Jailers see employment changes after being stripped of collective bargaining rights

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CHIPPEWA FALLS, Wis. (WEAU) -- Big changes are in the works for a local jail.

The controversial collective bargaining law and budget concerns are behind the changes in Chippewa County.

At the start of next year, jailers at the Chippewa County Jail will have a change in employment status, making them general employees.

That change has raised some concerns about the jailers' safety.

“Protective status means you must be a patrol officer 51% of the time.

Jailers do not meet that status,” said Chippewa County Administrator Frank Pascarella.

Chippewa County said switching to the general employee category will lower its retirement contribution from 21.8% to 13.6%.

Under Act 10, the county covered jailers' retirement payments.

But in 2013, jail employees will give 6.6% of their earnings to the retirement system.

This will save the county around $200,000 a year.

The county administrator said the changes are being enforced by the state.
“We're responsible to meet the statutory requirements of the Employment Trust Fund. It's a state law,” Pascarella said.

The Wisconsin Professional Police Association said because the jailers are considered deputies they should have the ability to collectively bargain.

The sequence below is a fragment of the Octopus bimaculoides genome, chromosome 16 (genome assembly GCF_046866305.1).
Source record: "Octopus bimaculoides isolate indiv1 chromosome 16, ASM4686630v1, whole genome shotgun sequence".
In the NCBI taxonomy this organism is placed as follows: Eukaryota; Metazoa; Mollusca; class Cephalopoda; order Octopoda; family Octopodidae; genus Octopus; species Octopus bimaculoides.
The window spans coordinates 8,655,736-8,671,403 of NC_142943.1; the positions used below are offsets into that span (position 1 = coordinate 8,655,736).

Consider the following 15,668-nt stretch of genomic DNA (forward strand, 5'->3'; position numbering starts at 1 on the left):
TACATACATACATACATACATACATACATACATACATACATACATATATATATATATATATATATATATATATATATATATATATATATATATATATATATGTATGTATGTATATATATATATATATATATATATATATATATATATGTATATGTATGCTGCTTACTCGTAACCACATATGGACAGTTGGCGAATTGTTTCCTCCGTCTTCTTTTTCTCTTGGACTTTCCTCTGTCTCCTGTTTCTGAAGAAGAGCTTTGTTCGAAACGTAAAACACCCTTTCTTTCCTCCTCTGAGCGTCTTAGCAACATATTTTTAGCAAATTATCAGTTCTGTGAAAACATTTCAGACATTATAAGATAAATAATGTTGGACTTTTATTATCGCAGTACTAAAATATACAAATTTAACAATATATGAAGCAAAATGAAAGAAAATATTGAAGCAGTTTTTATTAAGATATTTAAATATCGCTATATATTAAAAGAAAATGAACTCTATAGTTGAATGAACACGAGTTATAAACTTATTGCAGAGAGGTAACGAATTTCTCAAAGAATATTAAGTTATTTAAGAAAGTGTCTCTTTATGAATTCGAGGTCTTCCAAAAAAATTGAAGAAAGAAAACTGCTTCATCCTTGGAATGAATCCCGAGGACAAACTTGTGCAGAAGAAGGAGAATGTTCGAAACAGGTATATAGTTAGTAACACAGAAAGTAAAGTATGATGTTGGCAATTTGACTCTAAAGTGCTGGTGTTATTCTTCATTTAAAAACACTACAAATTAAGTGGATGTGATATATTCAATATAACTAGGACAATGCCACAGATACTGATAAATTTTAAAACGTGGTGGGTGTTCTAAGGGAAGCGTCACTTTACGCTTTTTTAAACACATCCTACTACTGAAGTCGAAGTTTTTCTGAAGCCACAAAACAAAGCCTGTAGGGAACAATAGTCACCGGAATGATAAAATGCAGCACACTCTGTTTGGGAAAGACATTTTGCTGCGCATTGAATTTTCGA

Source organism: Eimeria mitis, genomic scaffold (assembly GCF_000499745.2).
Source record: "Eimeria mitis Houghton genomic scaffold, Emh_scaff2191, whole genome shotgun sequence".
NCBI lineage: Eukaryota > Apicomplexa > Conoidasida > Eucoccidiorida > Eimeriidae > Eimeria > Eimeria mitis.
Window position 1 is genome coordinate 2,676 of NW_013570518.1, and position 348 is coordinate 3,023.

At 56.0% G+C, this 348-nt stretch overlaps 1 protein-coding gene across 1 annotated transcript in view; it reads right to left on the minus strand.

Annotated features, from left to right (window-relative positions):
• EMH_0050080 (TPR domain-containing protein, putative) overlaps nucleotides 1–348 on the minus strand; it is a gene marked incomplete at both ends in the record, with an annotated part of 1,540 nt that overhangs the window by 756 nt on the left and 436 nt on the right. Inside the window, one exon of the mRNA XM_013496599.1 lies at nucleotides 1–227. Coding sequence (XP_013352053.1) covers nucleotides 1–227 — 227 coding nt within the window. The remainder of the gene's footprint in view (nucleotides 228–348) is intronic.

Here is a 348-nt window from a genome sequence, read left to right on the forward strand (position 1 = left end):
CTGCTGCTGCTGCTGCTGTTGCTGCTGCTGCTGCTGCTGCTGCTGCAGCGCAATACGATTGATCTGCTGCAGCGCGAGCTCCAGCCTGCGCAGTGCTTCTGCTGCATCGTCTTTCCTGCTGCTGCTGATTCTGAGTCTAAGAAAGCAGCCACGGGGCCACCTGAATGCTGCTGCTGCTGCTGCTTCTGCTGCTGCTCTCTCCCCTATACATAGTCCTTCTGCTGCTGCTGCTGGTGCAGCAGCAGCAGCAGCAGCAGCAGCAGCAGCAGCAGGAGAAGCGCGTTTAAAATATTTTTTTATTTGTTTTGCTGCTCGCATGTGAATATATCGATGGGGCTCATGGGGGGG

Executive Director Jim Palmer said the change in status could impact their safety.

“In order for Chippewa County to strip the protective status away from its jailers, they’re going to have to change their duties and they’re going to have to take those things like firearms training and the ability to use firearms and to participate in the SWAT team. I think it will absolutely make the county jail facility less safe for the men and women who work in it,” Palmer said.

Sheriff Jim Kowalcyzk said in some cases, the changes will push back how early jailers can retire with benefits.

While he didn't initially support this, the sheriff said he doesn't think anything will change.

“I have a jail to run. I’ve got inmates that need to be secure, safe.

Hopefully there will be no incidents involving retaliation against the county by any of our members of the Chippewa County Jail,” Sheriff Kowalcyzk said.

All of this is not over yet.

The WPPA said it’s going to take every legal avenue they can to challenge this and will be filing complaints with the state.

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